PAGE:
# A presentation of the infinite dihedral group.

This is from Robinson, A Course in the Theory of Groups, 2nd edition:

Some pages below he gives an example: In saying that $$G=\langle x,y\mid x^2=1,y^2=1\rangle$$, he is using the definition of presentation given in (2) in the picture. But a presentation, according to the author, is an epimorphism $$\pi$$ from some free group $$F$$ to $$G$$. In this example I want to find $$\pi$$. So, first I have to find the $$Y$$ and $$S$$ in definition (1), where $$X=Y^{\pi}$$ and then $$F$$ will be the free group on $$Y$$. Humm... $$F$$ I can already find it. It will simply be the free group on a set with two elements. But how do I find $$Y$$?

• Good question! I'm not sure. Are the isomorphism theorems covered in the book so far? – Shaun Jan 9 at 20:49
• Yes, they are in the preceding chapter, chapter one, which is a summary of material normally presented in a whole book on group theory. – stf91 Jan 9 at 21:26
• $Y = \{x,y\}$ and $S = \{x^2,y^2\}$. Maybe you are confused because it is common practice to regard $x$ and $y$ as elements of $G$, but that is actually abuse of notation. $x$ and $y$ are elements of $F$, and it is their images $\pi(x)$ and $\pi(y)$ that are elements of $G$. – Derek Holt Jan 9 at 21:27
• Well then $\pi$ could be the natural homomorphism form $F$ to $Y^F$ (normal closure of $Y$ in $F$). The problem is now to find $Y^F$. But I can't even find $<Y>$! – stf91 Jan 9 at 21:38
• You seem to be confused about the notation. $Y = \langle x,y \rangle = F$ , $G = F/\langle S^F \rangle$, and $\pi:F \to G$ is the natural homomorphism. $\langle S^F \rangle$ consists (by definition) of all product $t_1^{g_1}t_2^{g_2} \cdots t_r^{g_r}$, where $r$ can be any non-negative integer, each $t_i$ is $x^2$ or $y^2$, and each $g_i \in G$. – Derek Holt Jan 9 at 22:22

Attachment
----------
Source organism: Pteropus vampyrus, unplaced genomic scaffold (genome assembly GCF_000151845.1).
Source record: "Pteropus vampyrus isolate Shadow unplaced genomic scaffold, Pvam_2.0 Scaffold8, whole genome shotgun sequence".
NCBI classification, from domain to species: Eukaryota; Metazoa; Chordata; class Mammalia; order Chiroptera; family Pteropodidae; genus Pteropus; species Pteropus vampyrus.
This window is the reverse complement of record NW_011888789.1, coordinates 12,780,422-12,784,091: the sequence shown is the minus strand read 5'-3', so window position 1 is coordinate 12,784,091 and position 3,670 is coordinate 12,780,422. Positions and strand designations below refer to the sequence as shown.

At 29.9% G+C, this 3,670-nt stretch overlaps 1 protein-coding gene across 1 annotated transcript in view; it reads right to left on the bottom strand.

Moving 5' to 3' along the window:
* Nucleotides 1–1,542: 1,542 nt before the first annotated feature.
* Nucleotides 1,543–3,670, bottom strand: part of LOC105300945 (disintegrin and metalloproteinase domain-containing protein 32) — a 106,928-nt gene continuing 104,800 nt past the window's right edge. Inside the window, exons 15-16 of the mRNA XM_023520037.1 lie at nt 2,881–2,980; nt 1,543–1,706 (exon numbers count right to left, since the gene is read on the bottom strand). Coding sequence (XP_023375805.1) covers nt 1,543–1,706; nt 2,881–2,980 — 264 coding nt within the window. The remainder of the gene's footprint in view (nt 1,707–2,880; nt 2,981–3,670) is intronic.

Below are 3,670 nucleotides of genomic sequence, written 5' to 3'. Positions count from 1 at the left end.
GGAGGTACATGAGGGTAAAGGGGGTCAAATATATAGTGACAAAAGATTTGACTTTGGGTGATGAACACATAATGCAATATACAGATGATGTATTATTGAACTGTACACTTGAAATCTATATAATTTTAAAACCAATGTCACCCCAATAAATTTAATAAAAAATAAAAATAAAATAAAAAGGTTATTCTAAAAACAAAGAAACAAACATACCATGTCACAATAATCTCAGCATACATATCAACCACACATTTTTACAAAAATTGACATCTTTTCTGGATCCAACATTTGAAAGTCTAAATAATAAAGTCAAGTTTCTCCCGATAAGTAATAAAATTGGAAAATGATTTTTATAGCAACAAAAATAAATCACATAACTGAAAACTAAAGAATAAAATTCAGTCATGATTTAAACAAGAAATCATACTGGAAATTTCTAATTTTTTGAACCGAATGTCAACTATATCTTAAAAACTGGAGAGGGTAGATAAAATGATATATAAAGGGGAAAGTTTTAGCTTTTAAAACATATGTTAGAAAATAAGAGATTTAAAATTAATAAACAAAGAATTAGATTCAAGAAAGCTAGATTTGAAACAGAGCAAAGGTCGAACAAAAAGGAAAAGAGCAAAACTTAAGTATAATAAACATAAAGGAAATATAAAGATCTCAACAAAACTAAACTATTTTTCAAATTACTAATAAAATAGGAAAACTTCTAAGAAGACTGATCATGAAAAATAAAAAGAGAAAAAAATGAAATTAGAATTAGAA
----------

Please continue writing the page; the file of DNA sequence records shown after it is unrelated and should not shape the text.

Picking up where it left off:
The free group $$F=F(Y)$$ on a set $$Y$$ has the defining property that given a function of sets $$f\colon Y \to G$$, where $$G$$ is (the underlying set of) a group, there is a homomorphism $$\hat f\colon F \to G$$ that extends $$f$$ in the sense that if $$\iota\colon Y \to F$$ is the natural inclusion (of sets), then $$\hat f\iota = f$$. Therefore to define the map $$\pi$$, it suffices to choose the image of the elements of $$Y$$ in $$G$$.
So let $$Y = \{a,b\}$$ be a two-element set and $$G$$ the infinite dihedral group as defined by the presentation $$\langle x,y \mid x^2 = 1, y^2 = 1\rangle$$. I will choose the function $$Y \to G$$ sending $$a$$ to $$x$$ and $$b$$ to $$y$$. The resulting homomorphism $$\pi \colon F\to G$$ is surjective because $$\{x,y\}$$ is a set of generators for $$G$$.
• Thanks. So I know the restriction of $\pi$ to $Y$ and that's all. I don't really know what $\pi$ is in this example (infinite dihedral group). – stf91 Jan 9 at 21:55
• @stf91: Yes you do: every element of $F$ is a product of $a$s, $b$s, and their inverses. And a given such word is mapped to the corresponding word in $x$ and $y$. – Arturo Magidin Jan 9 at 22:30
• According to Rylee Lyman (see answer) $\pi$ is the presentation $<x,y| x^2=1, y^2=1>$. But then Ker $\pi$ is the normal closure of $\{a^2, b^2\}. I can't see how I can prove this. Let$K= Ker \pi, S=\{a^2, b^2\}$and$S^F$the normal closure of$S$. To begin with, what is$S^F$? – stf91 Jan 10 at 16:32 • According to Rylee Lyman (see answer)$\pi$is the presentation$<x,y| x^2=1, y^2=1>$. But then Ker$\pi$is the normal closure of$\{a^2, b^2\}$. I can't see how I can prove this. Let$K=$Ker$\pi, S=\{a^2, b^2\}$and$S^F$the normal closure of$S$. To begin with, what is$S^F\$? – stf91 Jan 10 at 16:39